My family and I recently spent 6 days, 5 nights in Athens, Olympia, Delphi, Meteora and Nafplion. This was my third trip to Greece and this time I wanted to make sure we avoided the summer crowds. We planned our trip for December and based on our experience winter was the perfect time to visit mainland Greece!
Some quick tips I learned from this visit:
- Always get a tour guide when possible – for sites like Delphi, Olympia, etc. having a tour guide definitely enhances the experience (compared to my previous visits without guides)
- Check the price on wine bottles before ordering at a restaurant – unlike Spain, good wine doesn’t come cheap! We were shocked to see some house bottles for as much as €20!
- Eat everything – Greece is home to my favorite Mediterranean cuisine – I couldn’t get enough of the fresh cheese, veggies, fruits, dolmades, and pork gyros…they’re a gift from the gods!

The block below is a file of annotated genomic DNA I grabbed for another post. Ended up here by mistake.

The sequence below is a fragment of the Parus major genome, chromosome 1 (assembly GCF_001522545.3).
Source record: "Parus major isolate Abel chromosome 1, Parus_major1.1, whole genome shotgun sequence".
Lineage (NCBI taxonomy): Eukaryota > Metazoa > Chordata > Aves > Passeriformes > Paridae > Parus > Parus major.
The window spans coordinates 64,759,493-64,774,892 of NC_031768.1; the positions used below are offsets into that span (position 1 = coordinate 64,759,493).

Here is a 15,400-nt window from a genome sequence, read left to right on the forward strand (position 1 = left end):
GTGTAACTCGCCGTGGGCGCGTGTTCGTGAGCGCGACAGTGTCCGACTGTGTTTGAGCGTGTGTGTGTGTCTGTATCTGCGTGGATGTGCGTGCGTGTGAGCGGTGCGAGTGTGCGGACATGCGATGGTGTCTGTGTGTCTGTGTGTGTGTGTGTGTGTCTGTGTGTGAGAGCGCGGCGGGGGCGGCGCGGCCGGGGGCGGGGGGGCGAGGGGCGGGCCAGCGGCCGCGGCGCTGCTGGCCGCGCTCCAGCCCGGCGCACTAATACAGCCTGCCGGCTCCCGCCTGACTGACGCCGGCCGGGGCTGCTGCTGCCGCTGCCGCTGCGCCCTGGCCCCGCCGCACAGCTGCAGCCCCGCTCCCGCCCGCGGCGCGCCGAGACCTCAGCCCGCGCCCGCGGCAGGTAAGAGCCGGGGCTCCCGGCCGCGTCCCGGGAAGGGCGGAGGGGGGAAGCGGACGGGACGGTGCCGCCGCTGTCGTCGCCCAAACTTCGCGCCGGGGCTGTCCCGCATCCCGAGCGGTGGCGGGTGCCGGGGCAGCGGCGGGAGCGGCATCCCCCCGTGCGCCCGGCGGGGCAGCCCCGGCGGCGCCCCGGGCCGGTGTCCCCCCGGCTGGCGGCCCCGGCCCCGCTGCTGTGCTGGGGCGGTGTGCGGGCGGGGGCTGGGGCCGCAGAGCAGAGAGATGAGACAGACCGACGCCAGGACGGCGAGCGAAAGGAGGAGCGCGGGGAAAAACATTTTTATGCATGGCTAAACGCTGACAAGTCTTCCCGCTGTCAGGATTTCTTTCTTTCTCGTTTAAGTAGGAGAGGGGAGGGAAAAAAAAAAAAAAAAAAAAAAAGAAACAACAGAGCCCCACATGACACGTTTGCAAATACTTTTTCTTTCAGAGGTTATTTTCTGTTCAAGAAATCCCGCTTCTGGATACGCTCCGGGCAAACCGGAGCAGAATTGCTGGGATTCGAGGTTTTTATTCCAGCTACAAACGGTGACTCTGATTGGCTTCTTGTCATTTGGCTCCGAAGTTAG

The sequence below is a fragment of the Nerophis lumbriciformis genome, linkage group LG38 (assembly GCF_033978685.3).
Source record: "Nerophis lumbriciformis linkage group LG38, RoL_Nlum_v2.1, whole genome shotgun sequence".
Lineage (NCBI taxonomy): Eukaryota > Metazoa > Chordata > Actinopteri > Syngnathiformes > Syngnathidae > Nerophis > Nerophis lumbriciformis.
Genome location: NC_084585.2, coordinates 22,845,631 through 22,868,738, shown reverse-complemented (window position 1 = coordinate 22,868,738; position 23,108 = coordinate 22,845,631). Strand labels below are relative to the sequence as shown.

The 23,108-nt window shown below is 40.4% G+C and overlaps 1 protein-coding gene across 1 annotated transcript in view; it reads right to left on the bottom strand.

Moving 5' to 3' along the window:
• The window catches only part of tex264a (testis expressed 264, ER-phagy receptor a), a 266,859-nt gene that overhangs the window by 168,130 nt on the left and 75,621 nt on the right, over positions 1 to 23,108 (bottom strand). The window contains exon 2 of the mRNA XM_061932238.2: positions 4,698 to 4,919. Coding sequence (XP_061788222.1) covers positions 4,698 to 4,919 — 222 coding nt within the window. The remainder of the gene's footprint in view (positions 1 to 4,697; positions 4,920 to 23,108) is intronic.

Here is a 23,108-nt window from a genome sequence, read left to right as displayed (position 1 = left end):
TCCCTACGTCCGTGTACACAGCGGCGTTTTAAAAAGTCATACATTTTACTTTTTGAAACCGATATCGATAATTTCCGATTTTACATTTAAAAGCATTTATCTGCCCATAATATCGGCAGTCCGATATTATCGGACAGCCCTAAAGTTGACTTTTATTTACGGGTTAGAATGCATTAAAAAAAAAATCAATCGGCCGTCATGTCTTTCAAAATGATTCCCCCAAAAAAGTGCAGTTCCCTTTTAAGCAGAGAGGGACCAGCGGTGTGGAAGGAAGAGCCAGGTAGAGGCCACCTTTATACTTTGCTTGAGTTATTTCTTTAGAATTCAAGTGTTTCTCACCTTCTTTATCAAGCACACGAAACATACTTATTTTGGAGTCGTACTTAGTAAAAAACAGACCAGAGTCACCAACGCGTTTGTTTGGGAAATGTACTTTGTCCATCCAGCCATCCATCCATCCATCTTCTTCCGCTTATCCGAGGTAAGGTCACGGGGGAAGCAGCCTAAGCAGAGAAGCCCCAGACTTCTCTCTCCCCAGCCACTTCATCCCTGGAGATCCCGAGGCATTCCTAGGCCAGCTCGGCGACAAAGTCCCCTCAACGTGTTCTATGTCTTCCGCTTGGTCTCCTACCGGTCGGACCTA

- Personally, I would NEVER drive anywhere in Greece…I thought Italian drivers were the craziest, but they’ve got nothing on Greeks!
- Make sure to check the opening hours for the attractions you want to see – in winter many of them close before 3pm
Guided Tours through mainland Greece
Before this trip I did a bit of research on the best ways to get around mainland Greece – it seemed taking the bus or renting a car were the only options for traveling to the cities we wanted to visit (Olympia, Delphi, Meteora, Nafplion)…however I didn’t want us to waste extra hours traveling via public bus (since public buses are rarely direct) or die in a fiery car accident because Greek drivers are the craziest I’ve ever seen. I researched some different tour packages online and found one travel agency named Astoria, who organizes personal tours for small groups. I used the email ([email protected]) on the website to contact the company and quickly received a reply from Kosta, who runs the travel agency with his family. Kosta told me he would drive our group (6 people) to each destination, make our hotel reservations in each city, and reserve tour guides for each site.